Because the only thing missing when listening via headphones is physically feeling the music in your body, just like you do with big speakers. If you’re crazy enough, you can plug in a subwoofer – or a Buttkicker – to work with your headphones.

I must admit I haven’t tried it, but I bet it will be as great for the user as it will be a nuisance for the people around him.

Burson Audio Soloist 3X GT - rear view
Both unbalanced RCA and balanced XLR inputs and outputs are located on the rear panel. Along with a subwoofer output! (Photo: Burson Audio)


The Auralic Taurus, which was in the same price range when it went on sale, is claimed to have about half the power of the Burson amplifier, but is a powerful thing nonetheless. Also, it has no fan, which can definitely be an advantage.

Nevertheless, the Burson amp is both more powerful and with more projection when playing loud, and also with better resolution at the top. The Taurus can be experienced with a slightly coarse-grained treble on individual headphones, where the Soloist 3X GT has a much more fine-meshed and airy presentation. And a larger soundstage.

The Sennheiser HDV 820 also costs about the same as the Burson amplifier, but since you also get the DAC in the HDV 820, it would be a much better buy if it were as good. It isn’t. The Sennheiser sounds very nice, and it has fine dynamics. But it sounds a bit duller and ‘nicer’ and has nowhere near the same power.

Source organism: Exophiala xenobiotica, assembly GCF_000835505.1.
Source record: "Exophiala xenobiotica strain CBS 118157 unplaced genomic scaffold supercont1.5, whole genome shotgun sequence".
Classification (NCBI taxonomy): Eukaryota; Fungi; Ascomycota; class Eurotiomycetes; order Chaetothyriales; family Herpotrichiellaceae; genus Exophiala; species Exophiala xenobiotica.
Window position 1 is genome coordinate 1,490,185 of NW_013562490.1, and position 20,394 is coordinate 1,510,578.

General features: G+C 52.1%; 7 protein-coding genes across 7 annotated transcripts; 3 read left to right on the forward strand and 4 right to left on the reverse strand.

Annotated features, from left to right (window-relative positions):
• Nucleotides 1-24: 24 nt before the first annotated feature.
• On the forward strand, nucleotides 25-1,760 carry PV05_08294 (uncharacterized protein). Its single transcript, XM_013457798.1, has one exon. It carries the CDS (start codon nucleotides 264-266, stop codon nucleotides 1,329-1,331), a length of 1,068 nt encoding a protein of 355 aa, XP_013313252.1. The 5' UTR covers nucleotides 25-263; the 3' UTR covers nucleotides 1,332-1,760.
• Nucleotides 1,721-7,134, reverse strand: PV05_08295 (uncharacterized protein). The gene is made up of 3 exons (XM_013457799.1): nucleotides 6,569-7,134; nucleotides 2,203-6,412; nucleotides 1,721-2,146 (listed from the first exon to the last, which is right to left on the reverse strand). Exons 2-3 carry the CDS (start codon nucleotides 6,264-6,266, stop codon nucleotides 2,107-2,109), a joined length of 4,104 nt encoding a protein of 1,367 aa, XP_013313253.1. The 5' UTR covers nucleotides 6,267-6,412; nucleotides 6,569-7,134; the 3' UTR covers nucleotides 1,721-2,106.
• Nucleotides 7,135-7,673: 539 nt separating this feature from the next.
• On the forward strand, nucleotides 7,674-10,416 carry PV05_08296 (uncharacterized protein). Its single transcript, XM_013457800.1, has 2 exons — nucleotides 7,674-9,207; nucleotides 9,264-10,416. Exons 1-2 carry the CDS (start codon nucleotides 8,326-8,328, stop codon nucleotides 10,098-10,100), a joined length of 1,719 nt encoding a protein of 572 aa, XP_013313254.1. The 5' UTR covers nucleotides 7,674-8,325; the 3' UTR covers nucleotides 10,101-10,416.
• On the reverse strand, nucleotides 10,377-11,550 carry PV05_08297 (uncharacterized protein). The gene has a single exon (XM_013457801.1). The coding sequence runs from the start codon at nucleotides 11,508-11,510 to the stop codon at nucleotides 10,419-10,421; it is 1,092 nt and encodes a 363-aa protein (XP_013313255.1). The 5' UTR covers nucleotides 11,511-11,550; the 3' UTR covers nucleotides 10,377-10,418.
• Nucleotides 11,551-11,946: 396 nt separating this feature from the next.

Then the Naim Uniti Atom HE is more exciting. Here too you get built-in DAC and also very user-friendly streaming with app. A super-modern headphone amp that also sounds absolutely terrific. Until it loses its breath, it has insane speed and punch, but it says stop before Burson. And doesn’t have as much spatial dimension in the soundstage.

Photo: Burson


The Burson Audio Soloist 3X GT is a super-capable headphone amp that has an almost inexhaustible amount of power combined with a resolution that makes the music flow in the most airy way. Everything sounds ‘right’, and the amp has insane control no matter what headphones it’s used with.

The Vivid operational amps that come with the amp sound even better than the Classic variants that come with it and can be switched to. It just doesn’t make sense, is my assessment. You get more air, more room and better controlled bass with Vivid op-amps.

With all those great words, I still wonder if the GT amp is a bit redundant unless you have seriously heavy-driven headphones. If you buy the little brother Soloist 3X Performance, you also get plenty of power and you don’t need the fan. If you need one with a DAC too, the Conductor 3X Grand Tourer is only slightly more expensive. And you get Bluetooth too!

Burson Audio Soloist 3X Grand Tourer
High End

We think

Great sound quality plus more power than you could ever dream of. Remote control and subwoofer output, what more could you want? The fan is audible, regardless of what the advertisement says. Audible noise floor on high sensitivity headphones.